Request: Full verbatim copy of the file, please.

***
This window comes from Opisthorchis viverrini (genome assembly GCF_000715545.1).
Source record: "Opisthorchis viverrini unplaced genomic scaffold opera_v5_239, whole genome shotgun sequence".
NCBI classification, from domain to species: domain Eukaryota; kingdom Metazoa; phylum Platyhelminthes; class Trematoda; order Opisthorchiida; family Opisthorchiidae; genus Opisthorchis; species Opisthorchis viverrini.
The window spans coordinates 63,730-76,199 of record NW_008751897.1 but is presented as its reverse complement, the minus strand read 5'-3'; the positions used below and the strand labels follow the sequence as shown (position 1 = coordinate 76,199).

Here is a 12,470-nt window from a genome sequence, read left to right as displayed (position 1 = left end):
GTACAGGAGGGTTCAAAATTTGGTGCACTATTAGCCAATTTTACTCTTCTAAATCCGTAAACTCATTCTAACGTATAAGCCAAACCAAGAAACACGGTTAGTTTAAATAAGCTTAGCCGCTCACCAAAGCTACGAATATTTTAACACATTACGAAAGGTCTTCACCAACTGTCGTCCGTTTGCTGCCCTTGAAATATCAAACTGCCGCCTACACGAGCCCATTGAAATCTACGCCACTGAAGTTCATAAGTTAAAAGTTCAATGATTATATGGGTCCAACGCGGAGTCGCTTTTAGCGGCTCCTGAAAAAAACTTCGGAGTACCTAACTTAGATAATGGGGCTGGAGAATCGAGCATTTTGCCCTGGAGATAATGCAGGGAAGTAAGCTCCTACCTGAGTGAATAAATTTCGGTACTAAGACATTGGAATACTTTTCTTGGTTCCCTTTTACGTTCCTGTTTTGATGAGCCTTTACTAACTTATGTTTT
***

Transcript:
This window comes from Opisthorchis viverrini (genome assembly GCF_000715545.1).
Source record: "Opisthorchis viverrini unplaced genomic scaffold opera_v5_239, whole genome shotgun sequence".
NCBI classification, from domain to species: domain Eukaryota; kingdom Metazoa; phylum Platyhelminthes; class Trematoda; order Opisthorchiida; family Opisthorchiidae; genus Opisthorchis; species Opisthorchis viverrini.
The window spans coordinates 63,730-76,199 of record NW_008751897.1 but is presented as its reverse complement, the minus strand read 5'-3'; the positions used below and the strand labels follow the sequence as shown (position 1 = coordinate 76,199).

Here is a 12,470-nt window from a genome sequence, read left to right as displayed (position 1 = left end):
GTACAGGAGGGTTCAAAATTTGGTGCACTATTAGCCAATTTTACTCTTCTAAATCCGTAAACTCATTCTAACGTATAAGCCAAACCAAGAAACACGGTTAGTTTAAATAAGCTTAGCCGCTCACCAAAGCTACGAATATTTTAACACATTACGAAAGGTCTTCACCAACTGTCGTCCGTTTGCTGCCCTTGAAATATCAAACTGCCGCCTACACGAGCCCATTGAAATCTACGCCACTGAAGTTCATAAGTTAAAAGTTCAATGATTATATGGGTCCAACGCGGAGTCGCTTTTAGCGGCTCCTGAAAAAAACTTCGGAGTACCTAACTTAGATAATGGGGCTGGAGAATCGAGCATTTTGCCCTGGAGATAATGCAGGGAAGTAAGCTCCTACCTGAGTGAATAAATTTCGGTACTAAGACATTGGAATACTTTTCTTGGTTCCCTTTTACGTTCCTGTTTTGATGAGCCTTTACTAACTTATGTTTT